Feelings machines: games that capture a moment
ceMelusine makes small, simple virtual spaces that feel as unknowable and vast as the human heart
Imagine a long, soundless nighttime drive, the highway lines looping past you like cassette ribbon in the dark. Or a phosphorescent campfire in the deep wood, your future written in the smoke. Now let’s say you’re in a foreign concert hall, serving drinks -- you are the oddity, the wisp on the periphery of local consciousness, their language an unfamiliar hum. The patrons move around you as if you were invisible.
Indie game developer ceMelusine makes brief, simple games that offer the player poignant moments of loneliness. The interactions and objectives themselves are always simple -- you drive, you gaze into supernatural flames, you pour and deliver luridly-hued cocktails -- but the emotional palette available in these dark, chunky digital spaces is profound. You are skimming these game worlds, but the ‘play’ is occurring among your own complicated feelings and responses. There’s nothing quite like it.
In Glitchhikers, the 2014 release that put ceMelusine on my radar (he was one of a team of several who worked on it), a weird red moon hangs forever in the distance as you drowsy-drive along an endless highway, blue-violet landscapes unrolling to either side of your peripheral vision. It perfectly captures the surreal feeling of long road trips that last through the night -- when the car starts to feel barely under your own control, meaningless dials carve luminescent lines in the dash, and you don’t know if the staticky hum of the radio, the murmur of the infinite disc jockeys, makes you feel less alone or more.
On this martian highway you pick up passengers, alien-like creatures with polygonal, indistinct faces, and you have the kind of conversations you’ll wonder later if you simply imagined: On the universe and your place in it, on your state of being one of nearly infinite lives dangling from the crepe of existence. The passengers fade away -- they feel like relics of hours or days ago, suddenly, not simple minutes. Glitchhikers does a wonderful job of capturing the transience of time.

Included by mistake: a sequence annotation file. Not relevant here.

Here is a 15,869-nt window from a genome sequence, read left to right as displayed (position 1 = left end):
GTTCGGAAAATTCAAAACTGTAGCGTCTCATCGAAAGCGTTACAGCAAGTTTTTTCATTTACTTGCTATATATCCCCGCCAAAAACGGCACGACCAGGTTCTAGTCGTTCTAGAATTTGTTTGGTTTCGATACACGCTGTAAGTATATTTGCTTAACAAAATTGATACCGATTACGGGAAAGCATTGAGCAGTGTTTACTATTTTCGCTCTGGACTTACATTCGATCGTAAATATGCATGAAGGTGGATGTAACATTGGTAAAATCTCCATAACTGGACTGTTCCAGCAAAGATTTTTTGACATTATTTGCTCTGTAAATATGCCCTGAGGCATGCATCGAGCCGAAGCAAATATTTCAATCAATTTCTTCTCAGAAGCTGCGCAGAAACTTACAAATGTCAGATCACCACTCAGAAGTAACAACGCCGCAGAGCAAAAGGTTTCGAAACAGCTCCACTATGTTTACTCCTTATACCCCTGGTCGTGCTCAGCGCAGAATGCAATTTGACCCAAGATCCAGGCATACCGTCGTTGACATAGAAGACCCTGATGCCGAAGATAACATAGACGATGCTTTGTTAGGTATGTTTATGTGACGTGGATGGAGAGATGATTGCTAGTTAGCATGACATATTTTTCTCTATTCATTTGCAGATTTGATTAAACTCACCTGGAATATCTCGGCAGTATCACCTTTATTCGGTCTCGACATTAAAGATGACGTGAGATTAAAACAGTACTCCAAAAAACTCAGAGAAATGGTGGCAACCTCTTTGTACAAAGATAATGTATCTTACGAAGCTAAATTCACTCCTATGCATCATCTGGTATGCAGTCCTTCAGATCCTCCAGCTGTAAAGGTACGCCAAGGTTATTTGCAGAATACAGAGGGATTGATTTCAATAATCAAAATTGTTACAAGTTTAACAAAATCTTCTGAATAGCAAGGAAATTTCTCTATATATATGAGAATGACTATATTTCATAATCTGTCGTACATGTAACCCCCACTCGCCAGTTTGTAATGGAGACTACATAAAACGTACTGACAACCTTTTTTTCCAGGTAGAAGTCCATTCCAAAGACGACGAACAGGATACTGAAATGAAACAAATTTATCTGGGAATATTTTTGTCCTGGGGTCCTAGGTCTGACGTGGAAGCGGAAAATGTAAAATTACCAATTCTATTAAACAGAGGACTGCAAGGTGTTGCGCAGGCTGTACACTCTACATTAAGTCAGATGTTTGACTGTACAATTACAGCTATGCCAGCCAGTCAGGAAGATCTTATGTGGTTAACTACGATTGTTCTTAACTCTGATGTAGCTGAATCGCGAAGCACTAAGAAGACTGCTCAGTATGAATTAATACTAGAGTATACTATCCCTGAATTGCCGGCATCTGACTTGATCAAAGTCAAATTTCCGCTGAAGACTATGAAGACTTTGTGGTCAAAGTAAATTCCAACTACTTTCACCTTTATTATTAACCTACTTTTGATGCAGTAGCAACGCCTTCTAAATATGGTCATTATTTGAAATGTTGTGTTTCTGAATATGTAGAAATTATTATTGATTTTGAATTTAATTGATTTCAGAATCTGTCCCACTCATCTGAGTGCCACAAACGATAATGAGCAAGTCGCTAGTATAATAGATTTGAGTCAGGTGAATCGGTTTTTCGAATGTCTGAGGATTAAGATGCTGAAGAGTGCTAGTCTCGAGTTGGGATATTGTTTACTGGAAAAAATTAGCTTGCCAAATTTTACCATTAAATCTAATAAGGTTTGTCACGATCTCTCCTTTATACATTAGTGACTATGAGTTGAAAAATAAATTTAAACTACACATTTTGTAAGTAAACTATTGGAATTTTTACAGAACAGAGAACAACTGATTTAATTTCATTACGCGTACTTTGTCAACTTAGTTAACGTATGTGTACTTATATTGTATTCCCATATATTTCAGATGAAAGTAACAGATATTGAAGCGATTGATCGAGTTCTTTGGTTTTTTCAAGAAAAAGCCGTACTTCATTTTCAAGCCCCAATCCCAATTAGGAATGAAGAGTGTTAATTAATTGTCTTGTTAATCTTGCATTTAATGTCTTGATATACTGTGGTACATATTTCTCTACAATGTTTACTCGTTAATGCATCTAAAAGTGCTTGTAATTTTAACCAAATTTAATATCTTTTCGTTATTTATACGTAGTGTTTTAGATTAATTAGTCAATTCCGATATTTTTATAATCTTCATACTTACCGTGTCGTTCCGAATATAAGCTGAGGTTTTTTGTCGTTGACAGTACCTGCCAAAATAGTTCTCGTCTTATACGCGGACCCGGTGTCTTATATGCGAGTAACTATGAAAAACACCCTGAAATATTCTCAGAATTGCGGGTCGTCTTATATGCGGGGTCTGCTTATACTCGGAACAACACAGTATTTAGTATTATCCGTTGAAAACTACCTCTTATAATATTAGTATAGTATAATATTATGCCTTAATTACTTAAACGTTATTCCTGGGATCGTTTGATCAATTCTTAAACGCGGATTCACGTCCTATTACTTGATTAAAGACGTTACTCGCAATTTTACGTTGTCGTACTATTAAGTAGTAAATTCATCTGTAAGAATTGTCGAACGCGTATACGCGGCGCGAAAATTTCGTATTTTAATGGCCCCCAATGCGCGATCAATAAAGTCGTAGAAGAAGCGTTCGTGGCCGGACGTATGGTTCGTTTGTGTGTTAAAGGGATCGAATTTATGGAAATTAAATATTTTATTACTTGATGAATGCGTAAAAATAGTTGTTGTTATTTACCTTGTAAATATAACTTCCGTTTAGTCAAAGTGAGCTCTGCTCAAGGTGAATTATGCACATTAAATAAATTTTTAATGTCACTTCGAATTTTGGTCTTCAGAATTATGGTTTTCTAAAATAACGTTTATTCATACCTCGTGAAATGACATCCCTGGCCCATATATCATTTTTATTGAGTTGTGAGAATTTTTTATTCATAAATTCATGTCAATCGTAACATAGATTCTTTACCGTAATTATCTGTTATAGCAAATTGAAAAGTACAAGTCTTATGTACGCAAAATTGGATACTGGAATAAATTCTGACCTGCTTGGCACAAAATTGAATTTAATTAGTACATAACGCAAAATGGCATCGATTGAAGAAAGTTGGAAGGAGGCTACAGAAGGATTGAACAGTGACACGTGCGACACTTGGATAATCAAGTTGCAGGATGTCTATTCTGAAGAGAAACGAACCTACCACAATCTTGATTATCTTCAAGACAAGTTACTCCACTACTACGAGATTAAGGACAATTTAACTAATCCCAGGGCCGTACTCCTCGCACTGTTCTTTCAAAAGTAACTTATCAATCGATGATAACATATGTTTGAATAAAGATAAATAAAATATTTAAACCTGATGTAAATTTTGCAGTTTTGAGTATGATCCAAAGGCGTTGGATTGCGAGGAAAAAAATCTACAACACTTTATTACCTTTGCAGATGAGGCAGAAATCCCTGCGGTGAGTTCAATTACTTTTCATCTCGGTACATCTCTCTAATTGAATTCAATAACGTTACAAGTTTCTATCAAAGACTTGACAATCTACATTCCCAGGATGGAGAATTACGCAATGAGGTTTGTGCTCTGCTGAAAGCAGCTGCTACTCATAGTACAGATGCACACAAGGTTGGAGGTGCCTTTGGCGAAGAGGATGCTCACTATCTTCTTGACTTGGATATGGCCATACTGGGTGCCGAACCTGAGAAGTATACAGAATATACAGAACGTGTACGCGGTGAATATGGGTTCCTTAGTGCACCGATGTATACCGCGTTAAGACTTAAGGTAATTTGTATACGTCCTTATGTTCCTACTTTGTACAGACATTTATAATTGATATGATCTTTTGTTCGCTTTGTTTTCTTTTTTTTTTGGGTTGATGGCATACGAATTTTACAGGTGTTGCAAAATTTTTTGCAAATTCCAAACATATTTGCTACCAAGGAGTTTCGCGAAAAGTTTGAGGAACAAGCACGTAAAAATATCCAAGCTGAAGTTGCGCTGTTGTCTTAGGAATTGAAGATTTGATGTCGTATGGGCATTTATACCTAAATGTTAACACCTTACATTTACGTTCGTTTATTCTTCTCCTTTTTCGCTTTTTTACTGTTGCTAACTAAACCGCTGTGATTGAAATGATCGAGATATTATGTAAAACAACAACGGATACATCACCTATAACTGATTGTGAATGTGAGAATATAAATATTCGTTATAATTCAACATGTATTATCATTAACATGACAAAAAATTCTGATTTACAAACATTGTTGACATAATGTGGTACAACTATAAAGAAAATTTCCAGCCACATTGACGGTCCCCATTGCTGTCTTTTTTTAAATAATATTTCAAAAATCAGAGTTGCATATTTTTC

These days, ceMelusine is at work on a four-game “EP” of games titled East Van. “Basically, I think videogames should be more like music, so I’ve decided to pretend like they are!” the creator enthuses on his online store. And why shouldn’t they be -- if a song is a contained creative statement, an individual mood piece for the listener, so is one of ceMelusine’s games, and a set of four distinct experiences can conceivably make an EP.
The first “track” is Oracle (ΘRAΩLE, actually), a surreal vision quest beside a fire surrounded by swords. You consult the flames for prophecies, and occasionally wander within yourself, through a series of gray abstract visions that are yours to study. Pressing numbers on your keyboard when prompted lets you string queries together, and eventually the abstract language that rises from the fire starts to make a strange kind of sense -- or as with Glitchhikers, you feel so far removed from sense, from the “real world”, that it all stops mattering, is beautiful in and of itself. My friend Alice recorded this video of her own Oracle consultation so you can see for yourself:
Oracle feels like a bit of a prelude, the ambient opening track that comes before the complex banger that is Summon the Apgrod, a “dreamy bartender simulator.” You are a disembodied first-person in a world of gray, vacant-eyed teardrop ghosts, all of whom have eagerly lined up outside a cavernous, red-draped concert hall for the eponymous summoning. You, of course, don’t know what an Apgrod is or what will happen.
You are not an attendee but a staff member, apparently alone in your task, wielding three unnaturally-colored bottles of spirits (literally: the neon-hued liquids throb with tiny ghosts and throbbing organs). The unsettlingly-solid ghost creatures gather round the bar, the show floor; they move back and forth through a door that will never admit the likes of you.